More than hundred major and minor uses of vermiculite have been developed in the fields of agriculture, pesticides, lubricants, disinfectants, plastics and light-weight insulating bricks.

A canadian steel company ships red hot steel ingots for a distance of 288 km from open hearth to mill plant, embedded in loose vermiculite. A temperature loss of less than 9 per cent is reported. The vermiculite is reused.

Unexfoliated vermiculate has a few minor uses, such as for circulation in drilling mud and in the annealing of steel. When unexfoliated vermiculate is reacted with concentrated H2SO4, it produces a pure form of silica in flake form. This product is known as 'samisilite'. It is used as adehydrating medium in air conditioning plants since it can absorb about 20 per cent its weight of water. The potency of this product may be revived by heating.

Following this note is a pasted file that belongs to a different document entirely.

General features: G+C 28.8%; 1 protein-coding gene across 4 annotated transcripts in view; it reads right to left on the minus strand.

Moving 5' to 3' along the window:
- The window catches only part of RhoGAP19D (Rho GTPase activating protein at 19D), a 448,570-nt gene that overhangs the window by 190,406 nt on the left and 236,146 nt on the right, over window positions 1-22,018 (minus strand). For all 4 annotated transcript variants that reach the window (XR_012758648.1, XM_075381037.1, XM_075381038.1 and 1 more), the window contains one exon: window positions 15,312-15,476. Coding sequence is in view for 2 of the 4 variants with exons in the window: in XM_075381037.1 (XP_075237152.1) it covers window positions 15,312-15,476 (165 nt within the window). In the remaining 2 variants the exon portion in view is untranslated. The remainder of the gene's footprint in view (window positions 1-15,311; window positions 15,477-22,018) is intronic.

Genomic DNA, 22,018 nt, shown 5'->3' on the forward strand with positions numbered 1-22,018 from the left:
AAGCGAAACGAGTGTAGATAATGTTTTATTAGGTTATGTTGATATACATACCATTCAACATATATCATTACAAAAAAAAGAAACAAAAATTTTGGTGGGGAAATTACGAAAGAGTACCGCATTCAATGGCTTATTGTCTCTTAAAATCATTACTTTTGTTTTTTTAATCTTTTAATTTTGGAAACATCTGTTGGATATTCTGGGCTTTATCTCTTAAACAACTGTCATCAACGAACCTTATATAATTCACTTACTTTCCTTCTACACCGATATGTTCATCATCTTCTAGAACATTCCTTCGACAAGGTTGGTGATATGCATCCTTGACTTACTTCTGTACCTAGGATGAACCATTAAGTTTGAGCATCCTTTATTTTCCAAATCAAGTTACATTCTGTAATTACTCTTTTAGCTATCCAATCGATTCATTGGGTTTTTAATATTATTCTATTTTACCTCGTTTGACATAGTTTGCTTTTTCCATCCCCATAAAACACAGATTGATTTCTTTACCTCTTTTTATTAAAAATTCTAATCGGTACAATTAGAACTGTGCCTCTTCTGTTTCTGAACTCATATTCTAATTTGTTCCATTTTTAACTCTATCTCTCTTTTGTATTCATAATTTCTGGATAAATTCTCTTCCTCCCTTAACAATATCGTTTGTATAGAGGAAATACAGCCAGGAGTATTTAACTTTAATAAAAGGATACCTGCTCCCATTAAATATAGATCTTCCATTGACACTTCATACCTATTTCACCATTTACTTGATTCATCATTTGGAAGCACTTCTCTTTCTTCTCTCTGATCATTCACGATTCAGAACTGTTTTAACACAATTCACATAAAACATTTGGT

World Resources

There are three important mining centres of vermiculite in the world. These are: The transvaal deposit is by far the best known in the world and it supplies all European countries. USA also imports considerable quantities from Transvaal for its better quality and blending qualities. oTher countries reporting negligible to small production are Kenya, Tanzania and Malawi in Africa, Queensland, South Australia, Western Australia, Argentina, Brazil, Egypt and Japan.

Transvaal

Vermiculite is mined at Phalaboreva in Palabora district. It is the largest mine of vermiculite in the world. The mineral occurs in the serpentinised pyroxenite of complex nature. The mine is worked by the Transvaal Ore Co. Ltd.